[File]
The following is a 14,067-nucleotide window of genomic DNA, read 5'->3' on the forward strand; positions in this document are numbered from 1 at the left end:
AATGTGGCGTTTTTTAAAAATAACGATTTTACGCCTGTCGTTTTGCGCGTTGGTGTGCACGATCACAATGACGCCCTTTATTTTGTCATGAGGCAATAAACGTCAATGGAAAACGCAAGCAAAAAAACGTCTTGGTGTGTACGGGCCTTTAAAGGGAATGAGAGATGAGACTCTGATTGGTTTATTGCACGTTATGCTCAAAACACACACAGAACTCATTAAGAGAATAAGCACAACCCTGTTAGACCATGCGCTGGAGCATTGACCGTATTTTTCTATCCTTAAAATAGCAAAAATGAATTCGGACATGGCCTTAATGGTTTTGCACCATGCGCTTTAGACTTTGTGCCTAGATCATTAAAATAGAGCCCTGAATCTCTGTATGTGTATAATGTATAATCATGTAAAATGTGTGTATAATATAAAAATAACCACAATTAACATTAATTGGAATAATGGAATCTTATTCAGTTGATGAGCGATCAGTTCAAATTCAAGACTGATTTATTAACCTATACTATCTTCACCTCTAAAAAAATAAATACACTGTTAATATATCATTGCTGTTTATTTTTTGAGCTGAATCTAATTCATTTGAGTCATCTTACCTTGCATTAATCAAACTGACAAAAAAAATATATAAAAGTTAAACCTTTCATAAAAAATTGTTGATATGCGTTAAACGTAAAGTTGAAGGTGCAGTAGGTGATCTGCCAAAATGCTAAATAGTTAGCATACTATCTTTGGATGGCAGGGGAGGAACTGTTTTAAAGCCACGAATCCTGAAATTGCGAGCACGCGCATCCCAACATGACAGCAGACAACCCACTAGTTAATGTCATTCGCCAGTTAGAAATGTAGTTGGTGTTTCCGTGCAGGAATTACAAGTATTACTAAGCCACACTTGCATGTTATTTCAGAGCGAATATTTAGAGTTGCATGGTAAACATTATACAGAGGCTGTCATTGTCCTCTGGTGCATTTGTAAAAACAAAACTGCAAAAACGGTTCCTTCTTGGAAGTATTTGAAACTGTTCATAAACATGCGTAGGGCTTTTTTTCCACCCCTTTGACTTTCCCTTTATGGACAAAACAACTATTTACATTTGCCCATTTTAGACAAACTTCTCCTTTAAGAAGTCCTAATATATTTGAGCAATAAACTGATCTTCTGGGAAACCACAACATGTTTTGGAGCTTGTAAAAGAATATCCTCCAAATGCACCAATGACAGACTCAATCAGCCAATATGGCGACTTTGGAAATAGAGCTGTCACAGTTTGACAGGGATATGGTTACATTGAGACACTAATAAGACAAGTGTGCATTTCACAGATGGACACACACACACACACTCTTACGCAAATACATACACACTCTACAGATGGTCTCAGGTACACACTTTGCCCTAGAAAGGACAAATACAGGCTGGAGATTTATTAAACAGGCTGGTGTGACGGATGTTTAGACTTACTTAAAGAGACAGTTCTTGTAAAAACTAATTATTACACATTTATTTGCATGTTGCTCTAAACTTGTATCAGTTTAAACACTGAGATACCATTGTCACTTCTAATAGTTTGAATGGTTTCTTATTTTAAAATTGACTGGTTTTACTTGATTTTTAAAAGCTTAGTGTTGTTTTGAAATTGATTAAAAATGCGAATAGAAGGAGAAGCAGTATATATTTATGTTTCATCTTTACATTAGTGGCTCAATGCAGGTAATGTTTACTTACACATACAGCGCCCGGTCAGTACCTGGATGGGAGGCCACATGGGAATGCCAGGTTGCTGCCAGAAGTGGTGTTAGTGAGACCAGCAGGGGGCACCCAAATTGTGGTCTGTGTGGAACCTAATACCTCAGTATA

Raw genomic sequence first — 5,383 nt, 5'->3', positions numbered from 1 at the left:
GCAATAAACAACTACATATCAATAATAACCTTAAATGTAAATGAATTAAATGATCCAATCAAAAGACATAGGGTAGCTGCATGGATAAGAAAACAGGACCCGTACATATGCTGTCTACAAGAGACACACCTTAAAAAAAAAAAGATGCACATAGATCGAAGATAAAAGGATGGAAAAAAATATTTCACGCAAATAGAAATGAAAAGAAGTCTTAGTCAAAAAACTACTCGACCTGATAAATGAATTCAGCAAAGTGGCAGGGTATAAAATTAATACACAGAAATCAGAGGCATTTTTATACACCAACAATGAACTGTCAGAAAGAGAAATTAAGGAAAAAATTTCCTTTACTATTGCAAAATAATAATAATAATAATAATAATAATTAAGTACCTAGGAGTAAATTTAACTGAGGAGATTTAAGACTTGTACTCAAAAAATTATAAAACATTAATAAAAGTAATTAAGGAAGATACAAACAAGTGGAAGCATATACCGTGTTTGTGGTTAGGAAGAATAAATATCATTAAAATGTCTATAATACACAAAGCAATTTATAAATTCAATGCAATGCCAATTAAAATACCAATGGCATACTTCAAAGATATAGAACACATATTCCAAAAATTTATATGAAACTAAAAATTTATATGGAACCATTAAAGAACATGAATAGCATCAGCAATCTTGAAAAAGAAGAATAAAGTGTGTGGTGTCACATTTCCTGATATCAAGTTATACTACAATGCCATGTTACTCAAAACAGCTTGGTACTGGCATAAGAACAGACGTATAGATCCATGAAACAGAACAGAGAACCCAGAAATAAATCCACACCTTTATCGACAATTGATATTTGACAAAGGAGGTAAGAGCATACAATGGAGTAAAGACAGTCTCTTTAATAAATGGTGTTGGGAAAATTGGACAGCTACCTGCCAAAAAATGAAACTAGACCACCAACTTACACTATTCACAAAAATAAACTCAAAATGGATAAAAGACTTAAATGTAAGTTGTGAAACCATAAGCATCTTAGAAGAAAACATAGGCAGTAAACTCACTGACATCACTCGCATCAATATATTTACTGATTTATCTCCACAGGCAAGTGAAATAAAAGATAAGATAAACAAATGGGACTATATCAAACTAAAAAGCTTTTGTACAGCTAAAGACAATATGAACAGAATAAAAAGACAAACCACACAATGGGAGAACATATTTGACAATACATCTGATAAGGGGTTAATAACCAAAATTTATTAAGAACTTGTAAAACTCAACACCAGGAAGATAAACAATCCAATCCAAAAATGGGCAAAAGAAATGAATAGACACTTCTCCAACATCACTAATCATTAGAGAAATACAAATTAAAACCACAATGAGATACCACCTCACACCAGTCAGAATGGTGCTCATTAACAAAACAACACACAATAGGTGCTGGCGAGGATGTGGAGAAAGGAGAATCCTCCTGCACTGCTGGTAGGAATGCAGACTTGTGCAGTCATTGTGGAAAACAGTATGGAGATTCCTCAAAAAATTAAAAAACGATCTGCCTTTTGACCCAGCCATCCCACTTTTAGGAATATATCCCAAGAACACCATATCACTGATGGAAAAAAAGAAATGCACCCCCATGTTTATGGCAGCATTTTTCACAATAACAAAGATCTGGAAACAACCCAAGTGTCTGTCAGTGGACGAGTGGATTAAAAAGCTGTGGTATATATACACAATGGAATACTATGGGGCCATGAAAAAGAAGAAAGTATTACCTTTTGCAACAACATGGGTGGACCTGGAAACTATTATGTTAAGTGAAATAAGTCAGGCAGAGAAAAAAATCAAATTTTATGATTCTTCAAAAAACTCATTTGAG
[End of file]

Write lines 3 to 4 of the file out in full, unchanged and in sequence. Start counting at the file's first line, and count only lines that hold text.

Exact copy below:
Raw genomic sequence first — 5,383 nt, 5'->3', positions numbered from 1 at the left:
GCAATAAACAACTACATATCAATAATAACCTTAAATGTAAATGAATTAAATGATCCAATCAAAAGACATAGGGTAGCTGCATGGATAAGAAAACAGGACCCGTACATATGCTGTCTACAAGAGACACACCTTAAAAAAAAAAAGATGCACATAGATCGAAGATAAAAGGATGGAAAAAAATATTTCACGCAAATAGAAATGAAAAGAAGTCTTAGTCAAAAAACTACTCGACCTGATAAATGAATTCAGCAAAGTGGCAGGGTATAAAATTAATACACAGAAATCAGAGGCATTTTTATACACCAACAATGAACTGTCAGAAAGAGAAATTAAGGAAAAAATTTCCTTTACTATTGCAAAATAATAATAATAATAATAATAATAATTAAGTACCTAGGAGTAAATTTAACTGAGGAGATTTAAGACTTGTACTCAAAAAATTATAAAACATTAATAAAAGTAATTAAGGAAGATACAAACAAGTGGAAGCATATACCGTGTTTGTGGTTAGGAAGAATAAATATCATTAAAATGTCTATAATACACAAAGCAATTTATAAATTCAATGCAATGCCAATTAAAATACCAATGGCATACTTCAAAGATATAGAACACATATTCCAAAAATTTATATGAAACTAAAAATTTATATGGAACCATTAAAGAACATGAATAGCATCAGCAATCTTGAAAAAGAAGAATAAAGTGTGTGGTGTCACATTTCCTGATATCAAGTTATACTACAATGCCATGTTACTCAAAACAGCTTGGTACTGGCATAAGAACAGACGTATAGATCCATGAAACAGAACAGAGAACCCAGAAATAAATCCACACCTTTATCGACAATTGATATTTGACAAAGGAGGTAAGAGCATACAATGGAGTAAAGACAGTCTCTTTAATAAATGGTGTTGGGAAAATTGGACAGCTACCTGCCAAAAAATGAAACTAGACCACCAACTTACACTATTCACAAAAATAAACTCAAAATGGATAAAAGACTTAAATGTAAGTTGTGAAACCATAAGCATCTTAGAAGAAAACATAGGCAGTAAACTCACTGACATCACTCGCATCAATATATTTACTGATTTATCTCCACAGGCAAGTGAAATAAAAGATAAGATAAACAAATGGGACTATATCAAACTAAAAAGCTTTTGTACAGCTAAAGACAATATGAACAGAATAAAAAGACAAACCACACAATGGGAGAACATATTTGACAATACATCTGATAAGGGGTTAATAACCAAAATTTATTAAGAACTTGTAAAACTCAACACCAGGAAGATAAACAATCCAATCCAAAAATGGGCAAAAGAAATGAATAGACACTTCTCCAACATCACTAATCATTAGAGAAATACAAATTAAAACCACAATGAGATACCACCTCACACCAGTCAGAATGGTGCTCATTAACAAAACAACACACAATAGGTGCTGGCGAGGATGTGGAGAAAGGAGAATCCTCCTGCACTGCTGGTAGGAATGCAGACTTGTGCAGTCATTGTGGAAAACAGTATGGAGATTCCTCAAAAAATTAAAAAACGATCTGCCTTTTGACCCAGCCATCCCACTTTTAGGAATATATCCCAAGAACACCATATCACTGATGGAAAAAAAGAAATGCACCCCCATGTTTATGGCAGCATTTTTCACAATAACAAAGATCTGGAAACAACCCAAGTGTCTGTCAGTGGACGAGTGGATTAAAAAGCTGTGGTATATATACACAATGGAATACTATGGGGCCATGAAAAAGAAGAAAGTATTACCTTTTGCAACAACATGGGTGGACCTGGAAACTATTATGTTAAGTGAAATAAGTCAGGCAGAGAAAAAAATCAAATTTTATGATTCTTCAAAAAACTCATTTGAG